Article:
(Penny / Literary Hoarders ) #85

1. This novel has an interesting structure as chapters jump between the current time and Hawley’s past. As well, years may have gone by (Hawley goes from 16 to 25; Loo goes from 12 to 16). Does this style of storytelling work for you? How are you finding the story, so far?

I really do like this structure - it's working well to bring this sense of mystery to the story - we are going back and forth and slowly it's being revealed, well, what we hope will be revealed as to how Hawley met his wife, what happened to her exactly? It's definitely a style that makes you want to keep reading to find out what's happening, what's going to happen next, etc.

2. The novel opens with a gun lesson for 12yo Loo. Is this a bold statement from Hannah Tinti, about what’s to come? What sort of impression does this give you at the very beginning of the story? Do you feel it is unusual for Hawley to own several guns, and strange that he would teach his 12yo how to shoot?

It's giving the impression of a hardscrabble life and upbringing! It's unusual, but we seem to be given the impression that it is necessary given Hawley's past?

3. We know from reading the table of contents that alternating chapters are titled for bullets #1 through #12. And we are given a glimpse of Hawley’s scars in the Greasy Pole chapter. After we read about Bullet Number One and Bullet Number Two, how did you feel?

I think this is really great! It's adding a very interesting aspect to the story, and I like how Tinti has structured this - we first see his body is riddled with bullet wounds, and then slowly we're given details to how each of them got there. So interesting!
I haven't read this article in Publisher's Weekly in depth (I don't want anything to potentially spoil the story! BUT - the image she has of the chart of the Bullet Wounds, the Chapters, the POV was really cool to see. (If you scroll down the article the image appears near the end.)

4. and 5.
There is a distance there isn't there? They don't seem to have a closeness? It's more of a wariness? It will be interesting to see how this unfolds - there is obviously a hate relationship with Lily's mom and Hawley - adding to the mystery of what happened here!

6. Loo really struggles with her anger, and acting out on her impulses for violence. We aren’t given a lot of information yet… so what do you think is causing Loo such distress? Do you think Loo acted out in such ways before they settled more long-term in Olympus?

The rock in a sock!! Holy smokes! Is this anger been bubbling up and now that they are in a constant place she's able to let it rise to the surface?
I think this is the "coming of age" aspect - before she's not as aware of the constant moving around - or it's something that she has liked up until this point before moving to Olympus. After so many years of staring at these pictures and seeing these items as a constant presence in her life - she's wanting to know more now. It's not good enough for Loo to know this was her mom - WHY does he keep these, why this shrine in the bathroom all the time? Why this shrine if he never speaks about her. I think the teenage angst is coming out and she's tired or frustrated with it all. (If that is coming across properly)

(I'll need to return to the other questions in a little bit.... :slight_smile: )


(BookBroad) #86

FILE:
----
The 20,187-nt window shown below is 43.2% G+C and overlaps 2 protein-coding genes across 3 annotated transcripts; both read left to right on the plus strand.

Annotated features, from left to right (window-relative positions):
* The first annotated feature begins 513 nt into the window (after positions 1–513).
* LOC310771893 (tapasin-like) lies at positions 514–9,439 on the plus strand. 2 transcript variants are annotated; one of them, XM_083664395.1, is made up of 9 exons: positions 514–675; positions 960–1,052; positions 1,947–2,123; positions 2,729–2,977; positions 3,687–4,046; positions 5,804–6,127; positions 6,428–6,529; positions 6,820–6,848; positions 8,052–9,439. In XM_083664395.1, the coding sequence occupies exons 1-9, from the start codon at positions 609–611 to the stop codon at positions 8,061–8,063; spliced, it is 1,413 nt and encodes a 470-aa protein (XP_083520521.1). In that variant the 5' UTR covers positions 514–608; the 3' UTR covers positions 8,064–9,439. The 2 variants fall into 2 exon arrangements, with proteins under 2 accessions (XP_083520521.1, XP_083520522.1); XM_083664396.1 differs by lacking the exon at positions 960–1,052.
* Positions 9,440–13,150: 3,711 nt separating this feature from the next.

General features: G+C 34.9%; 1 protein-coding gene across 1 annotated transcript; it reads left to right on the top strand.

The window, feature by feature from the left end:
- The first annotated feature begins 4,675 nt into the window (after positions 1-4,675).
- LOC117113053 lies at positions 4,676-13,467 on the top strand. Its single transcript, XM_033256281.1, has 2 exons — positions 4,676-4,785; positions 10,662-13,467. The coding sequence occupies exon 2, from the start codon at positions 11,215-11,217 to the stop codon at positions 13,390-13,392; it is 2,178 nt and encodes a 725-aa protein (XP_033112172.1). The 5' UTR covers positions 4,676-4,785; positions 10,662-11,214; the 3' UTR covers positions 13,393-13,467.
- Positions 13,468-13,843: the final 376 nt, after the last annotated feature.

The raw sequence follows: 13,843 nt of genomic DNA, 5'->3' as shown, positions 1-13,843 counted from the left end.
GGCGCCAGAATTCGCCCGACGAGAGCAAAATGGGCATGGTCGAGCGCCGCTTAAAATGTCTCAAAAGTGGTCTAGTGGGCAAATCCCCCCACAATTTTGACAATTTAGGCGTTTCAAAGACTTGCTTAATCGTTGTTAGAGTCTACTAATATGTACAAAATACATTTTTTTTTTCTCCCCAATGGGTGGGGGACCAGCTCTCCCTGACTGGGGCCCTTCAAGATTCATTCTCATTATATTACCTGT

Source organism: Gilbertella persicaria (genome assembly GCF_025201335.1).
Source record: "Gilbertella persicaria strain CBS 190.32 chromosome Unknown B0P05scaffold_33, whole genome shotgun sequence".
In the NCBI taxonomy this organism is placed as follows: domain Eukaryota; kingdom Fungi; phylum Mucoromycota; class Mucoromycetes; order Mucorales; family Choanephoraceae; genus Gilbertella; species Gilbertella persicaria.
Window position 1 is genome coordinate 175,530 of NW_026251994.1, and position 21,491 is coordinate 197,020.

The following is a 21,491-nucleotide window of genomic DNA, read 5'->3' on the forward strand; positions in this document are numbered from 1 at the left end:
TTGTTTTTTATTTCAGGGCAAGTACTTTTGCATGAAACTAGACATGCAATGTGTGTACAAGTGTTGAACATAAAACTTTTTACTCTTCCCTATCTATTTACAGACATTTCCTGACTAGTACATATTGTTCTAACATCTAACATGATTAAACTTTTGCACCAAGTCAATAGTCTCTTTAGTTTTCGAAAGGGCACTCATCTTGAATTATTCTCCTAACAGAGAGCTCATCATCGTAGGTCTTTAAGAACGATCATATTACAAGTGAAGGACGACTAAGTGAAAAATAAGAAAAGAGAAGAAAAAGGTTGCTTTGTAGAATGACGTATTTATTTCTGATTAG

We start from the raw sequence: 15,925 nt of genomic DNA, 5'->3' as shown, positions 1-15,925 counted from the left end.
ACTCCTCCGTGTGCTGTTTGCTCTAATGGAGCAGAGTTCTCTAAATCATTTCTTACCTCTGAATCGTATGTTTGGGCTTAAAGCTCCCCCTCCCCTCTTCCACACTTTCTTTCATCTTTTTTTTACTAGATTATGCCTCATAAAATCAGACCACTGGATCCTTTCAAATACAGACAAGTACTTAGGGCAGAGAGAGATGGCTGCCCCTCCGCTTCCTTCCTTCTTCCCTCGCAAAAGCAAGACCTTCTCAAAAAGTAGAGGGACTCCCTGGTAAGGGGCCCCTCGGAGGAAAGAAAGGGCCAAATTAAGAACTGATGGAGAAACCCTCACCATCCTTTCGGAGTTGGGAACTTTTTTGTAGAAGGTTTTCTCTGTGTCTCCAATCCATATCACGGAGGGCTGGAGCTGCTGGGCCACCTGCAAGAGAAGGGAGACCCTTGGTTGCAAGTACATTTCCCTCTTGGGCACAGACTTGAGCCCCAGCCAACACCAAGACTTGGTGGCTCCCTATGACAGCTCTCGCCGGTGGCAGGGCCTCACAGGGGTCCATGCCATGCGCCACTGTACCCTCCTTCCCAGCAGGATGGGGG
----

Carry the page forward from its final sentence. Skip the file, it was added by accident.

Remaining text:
I find Loo's anger and ability to rein it in, up to a point, to be remarkably similar to her father. His reaction to the other fishermen, both ignoring them until they crossed his invisible line, and then the single, violent moment of reprisal was fascinating when seen through the lens of his past. Beyond that single violent interaction, he still seems completely disconnected from everyone. Even after he wins the flag and the other men begin to treat him as a loyal friend, Hawley never seems to be anything more than a dispassionate recipient. He goes along with their friendship in the same way he went along with their enmity, and I can see that disconnect forming in Loo as well.


(Penny / Literary Hoarders ) #87

I like the visual mapping out of the Points of View - Seeing the chapters from Loo's POV and then Hawley's POV.
This structure is something that I really like and I look forward to seeing how they connect or pull apart.


(Jennifer D.) #88

Thanks for sharing those, Penny!! I had them up my sleeve to include with our discussion and you saved me some copying and pasting! YAY!! :joy:

I've had a funky day, but will be back in a bit to engage with the comments shared -- thank you @Penny_Kollar and @BookBroad for taking some tie to adding your thoughts!!

Back in a few....


(Jennifer D.) #89

I love that you made this connection! It's so true how similar they are in how they manage their anger, and how they control (or not) their emotions.

after only reading about 2 of the bullets and the injuries... i am seriously concerned for Hawley's longevity. the human body can only take so much, eh?! :scream:


(Sararuna) #90

The structure of Twelve LIves works so well and each almost stands on it's own as a short novella. I love how for each bullet and subsequent life in Olympus the stories simply float out with no completion.

Since I grew up with a father who hunted learning about guns and how to shoot seemed completely plausible then as we learned more about Hawley's life his motivation on a different heft.

As Hawley's scars were exposed the structure of the book really dawned on me and I was eager to see how each dramatic/tramatic event unfolded. The chart is amazing, I hadn't seen it before yet it really ties things together...and yes I completed the book, how could I not!

Even though Hawley was estranged I believe he'd hoped to tame some of Loo's wildness by reuniting her with her grandmother. As Loo enters her teenage years her hormonal explosion, coupled with Hawley and her desire to learn more about her mother.